The UK currently has one of the best procurement systems in the world, according to Christopher Bovis, professor of international and European business law at the University of Hull. His presentation focused on the potential disruption to this system from Brexit, and why negotiations for access to the customs union and single market will be so important.
Why is the UK system so good? Because the UK has applied EU directives and then gone over and above what is required. This allows municipalities to add extra elements such as environmental protection, innovation, and health and safety into the procurement process. The UK system provides for public-private partnerships, concessions, and a number of other flexibilities. This might not sound that radical until you realise that almost nowhere else in the world does evaluating the whole-life costs of a contract ' value for money ' have such importance. Elsewhere, lowest cost is usually the driving factor for contract awards.
Brexit won't see any immediate changes, Professor Bovis explained, because the negotiation and transition periods must expire before any replication of any aspect of the single market can be agreed between the UK and the EU. He then outlined what he sees as the three possible scenarios for UK procurement law after Brexit, each of which has its downsides.
The first is membership of the European Economic Area, like Norway and Switzerland. This would allow access to the customs union and single market but without a seat at the table ' and will depend on contributions to the EU budget.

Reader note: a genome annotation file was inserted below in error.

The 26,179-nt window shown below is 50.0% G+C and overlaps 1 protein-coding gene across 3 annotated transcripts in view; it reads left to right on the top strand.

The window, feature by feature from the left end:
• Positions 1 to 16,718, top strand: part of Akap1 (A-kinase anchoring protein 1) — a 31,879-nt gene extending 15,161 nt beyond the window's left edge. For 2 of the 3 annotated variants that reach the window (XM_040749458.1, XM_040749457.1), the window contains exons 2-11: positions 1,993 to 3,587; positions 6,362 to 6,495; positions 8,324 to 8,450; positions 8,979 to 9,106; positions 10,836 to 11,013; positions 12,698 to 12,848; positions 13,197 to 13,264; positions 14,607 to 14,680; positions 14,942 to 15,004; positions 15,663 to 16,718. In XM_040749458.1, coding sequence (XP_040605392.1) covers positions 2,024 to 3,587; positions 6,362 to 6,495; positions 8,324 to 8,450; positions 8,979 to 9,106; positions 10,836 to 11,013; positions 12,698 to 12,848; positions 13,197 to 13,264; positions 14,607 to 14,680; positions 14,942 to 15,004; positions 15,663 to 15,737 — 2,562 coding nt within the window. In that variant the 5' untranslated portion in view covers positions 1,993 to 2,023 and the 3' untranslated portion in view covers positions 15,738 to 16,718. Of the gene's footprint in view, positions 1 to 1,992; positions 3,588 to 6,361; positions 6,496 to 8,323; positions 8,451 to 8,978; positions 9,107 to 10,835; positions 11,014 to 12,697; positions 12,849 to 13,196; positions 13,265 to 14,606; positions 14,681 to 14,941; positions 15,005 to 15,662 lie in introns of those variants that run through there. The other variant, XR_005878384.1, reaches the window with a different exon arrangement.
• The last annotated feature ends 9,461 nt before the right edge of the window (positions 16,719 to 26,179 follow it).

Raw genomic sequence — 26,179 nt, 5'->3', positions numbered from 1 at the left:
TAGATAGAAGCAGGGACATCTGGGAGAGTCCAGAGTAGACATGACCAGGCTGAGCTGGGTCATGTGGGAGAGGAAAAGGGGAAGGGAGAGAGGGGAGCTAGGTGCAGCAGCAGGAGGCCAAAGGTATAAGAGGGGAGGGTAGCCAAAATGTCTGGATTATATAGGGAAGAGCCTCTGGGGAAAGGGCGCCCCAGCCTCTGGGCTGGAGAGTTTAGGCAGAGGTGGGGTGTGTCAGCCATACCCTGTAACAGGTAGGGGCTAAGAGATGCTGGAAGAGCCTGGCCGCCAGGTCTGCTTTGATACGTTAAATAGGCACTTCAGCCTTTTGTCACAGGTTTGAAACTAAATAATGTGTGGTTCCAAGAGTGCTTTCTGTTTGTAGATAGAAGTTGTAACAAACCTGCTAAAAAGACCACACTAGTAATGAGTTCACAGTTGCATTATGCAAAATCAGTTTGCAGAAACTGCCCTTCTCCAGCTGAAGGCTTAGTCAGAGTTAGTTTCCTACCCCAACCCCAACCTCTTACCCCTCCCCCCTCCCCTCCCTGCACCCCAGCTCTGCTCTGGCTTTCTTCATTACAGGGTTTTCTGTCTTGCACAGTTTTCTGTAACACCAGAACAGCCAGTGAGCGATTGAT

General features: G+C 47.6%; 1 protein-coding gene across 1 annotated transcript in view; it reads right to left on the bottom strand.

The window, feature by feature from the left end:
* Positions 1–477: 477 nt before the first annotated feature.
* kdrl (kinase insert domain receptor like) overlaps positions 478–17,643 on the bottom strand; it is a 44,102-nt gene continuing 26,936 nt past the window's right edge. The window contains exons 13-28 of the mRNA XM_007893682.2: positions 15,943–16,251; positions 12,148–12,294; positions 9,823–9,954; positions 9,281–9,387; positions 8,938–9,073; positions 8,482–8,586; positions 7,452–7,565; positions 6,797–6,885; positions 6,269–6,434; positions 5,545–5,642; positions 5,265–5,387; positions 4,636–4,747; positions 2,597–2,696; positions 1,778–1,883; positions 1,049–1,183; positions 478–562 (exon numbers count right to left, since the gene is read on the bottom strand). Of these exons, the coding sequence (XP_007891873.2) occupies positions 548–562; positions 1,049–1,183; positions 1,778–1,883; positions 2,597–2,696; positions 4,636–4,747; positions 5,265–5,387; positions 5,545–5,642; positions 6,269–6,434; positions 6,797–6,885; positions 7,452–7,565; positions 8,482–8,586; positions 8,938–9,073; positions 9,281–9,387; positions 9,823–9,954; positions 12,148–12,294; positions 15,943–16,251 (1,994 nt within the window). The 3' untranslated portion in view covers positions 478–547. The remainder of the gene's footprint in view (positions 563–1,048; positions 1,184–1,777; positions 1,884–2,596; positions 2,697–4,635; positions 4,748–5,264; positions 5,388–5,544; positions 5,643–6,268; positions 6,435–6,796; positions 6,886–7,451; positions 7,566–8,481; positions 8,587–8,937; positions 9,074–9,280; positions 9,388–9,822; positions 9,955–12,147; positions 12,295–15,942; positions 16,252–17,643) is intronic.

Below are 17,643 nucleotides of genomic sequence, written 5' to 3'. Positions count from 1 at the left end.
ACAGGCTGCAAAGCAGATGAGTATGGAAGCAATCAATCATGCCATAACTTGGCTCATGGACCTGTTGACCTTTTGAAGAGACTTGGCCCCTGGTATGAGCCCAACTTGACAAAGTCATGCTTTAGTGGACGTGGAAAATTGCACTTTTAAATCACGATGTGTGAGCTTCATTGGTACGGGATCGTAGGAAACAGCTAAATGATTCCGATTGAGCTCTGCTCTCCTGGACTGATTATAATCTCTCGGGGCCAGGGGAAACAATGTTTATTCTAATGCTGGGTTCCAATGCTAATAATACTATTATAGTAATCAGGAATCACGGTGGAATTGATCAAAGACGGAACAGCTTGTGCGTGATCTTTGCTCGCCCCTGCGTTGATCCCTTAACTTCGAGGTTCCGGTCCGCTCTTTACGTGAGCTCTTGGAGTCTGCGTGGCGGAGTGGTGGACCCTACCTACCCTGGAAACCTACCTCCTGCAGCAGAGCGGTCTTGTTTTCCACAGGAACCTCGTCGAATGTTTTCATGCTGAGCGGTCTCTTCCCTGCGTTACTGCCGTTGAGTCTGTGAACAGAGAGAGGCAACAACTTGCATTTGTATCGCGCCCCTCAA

The second is the WTO, specifically the Government Procurement Agreement, which is the part of the WTO that regulates procurement. 'However, the GPA is a skeleton of the current system and does not include fundamental areas such as services, intellectual property and market access,' said Professor Bovis. 'It also regulates the system on a reciprocal basis, and therefore members must reciprocate access to their markets for anyone within the WTO.
'Up to a point, this is fantastic. But, when it comes to procurement, the WTO put on the emergency brakes because every government knows procurement is strategic as it regulates strategic industries, principles and preferences. Certain industries, such as aviation, transport, energy and infrastructure, need protection and preferences. These are not included under WTO. And memberships of the GPA is only a third of the total WTO membership because many countries do not want to open their markets'
The third option is something like TTIP, the Transatlantic Trade and Investment Partnership. Professor Bovis described this as 'WTO+'. The system allows the inclusion of some services and opens markets to some sectors between its members across the EU, US and Canada. 'But it will be a steep learning curve for the UK to learn the tricks of the trade to replicate these trade agreements and it is imperative that the new system is negotiated quickly'
In particular, Professor Bovis highlighted the need for innovation as a part of the procurement process, and that this can only happen in a system that includes the concept of value for money. This is an element that is difficult to replicate because the life-cycle costing methodology doesn't exist in any procurement system outside the EU. 'How will you get all these things into the real market when the real market precludes consideration of them? This is the biggest concern'